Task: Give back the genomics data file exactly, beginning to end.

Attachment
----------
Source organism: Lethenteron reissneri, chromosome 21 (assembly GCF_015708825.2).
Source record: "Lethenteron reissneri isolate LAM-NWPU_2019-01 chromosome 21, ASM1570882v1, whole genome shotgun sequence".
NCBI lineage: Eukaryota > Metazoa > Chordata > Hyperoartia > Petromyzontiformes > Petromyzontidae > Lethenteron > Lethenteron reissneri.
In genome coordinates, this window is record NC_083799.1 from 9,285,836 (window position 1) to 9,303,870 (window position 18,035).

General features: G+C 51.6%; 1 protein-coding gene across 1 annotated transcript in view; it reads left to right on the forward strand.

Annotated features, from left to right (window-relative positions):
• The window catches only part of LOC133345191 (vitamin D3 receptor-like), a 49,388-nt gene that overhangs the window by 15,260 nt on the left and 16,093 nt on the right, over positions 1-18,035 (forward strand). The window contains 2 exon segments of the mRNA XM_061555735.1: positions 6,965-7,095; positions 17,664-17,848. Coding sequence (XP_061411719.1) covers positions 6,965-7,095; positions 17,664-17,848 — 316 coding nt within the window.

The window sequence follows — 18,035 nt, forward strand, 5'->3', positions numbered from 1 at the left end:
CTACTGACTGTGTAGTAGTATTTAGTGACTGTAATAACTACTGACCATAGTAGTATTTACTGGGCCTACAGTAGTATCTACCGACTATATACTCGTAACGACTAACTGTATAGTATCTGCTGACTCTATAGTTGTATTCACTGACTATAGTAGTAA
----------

Source organism: Lethenteron reissneri, chromosome 21 (assembly GCF_015708825.2).
Source record: "Lethenteron reissneri isolate LAM-NWPU_2019-01 chromosome 21, ASM1570882v1, whole genome shotgun sequence".
NCBI lineage: Eukaryota > Metazoa > Chordata > Hyperoartia > Petromyzontiformes > Petromyzontidae > Lethenteron > Lethenteron reissneri.
In genome coordinates, this window is record NC_083799.1 from 9,285,836 (window position 1) to 9,303,870 (window position 18,035).

General features: G+C 51.6%; 1 protein-coding gene across 1 annotated transcript in view; it reads left to right on the forward strand.

Annotated features, from left to right (window-relative positions):
• The window catches only part of LOC133345191 (vitamin D3 receptor-like), a 49,388-nt gene that overhangs the window by 15,260 nt on the left and 16,093 nt on the right, over positions 1-18,035 (forward strand). The window contains 2 exon segments of the mRNA XM_061555735.1: positions 6,965-7,095; positions 17,664-17,848. Coding sequence (XP_061411719.1) covers positions 6,965-7,095; positions 17,664-17,848 — 316 coding nt within the window.

The window sequence follows — 18,035 nt, forward strand, 5'->3', positions numbered from 1 at the left end:
CTACTGACTGTGTAGTAGTATTTAGTGACTGTAATAACTACTGACCATAGTAGTATTTACTGGGCCTACAGTAGTATCTACCGACTATATACTCGTAACGACTAACTGTATAGTATCTGCTGACTCTATAGTTGTATTCACTGACTATAGTAGTAA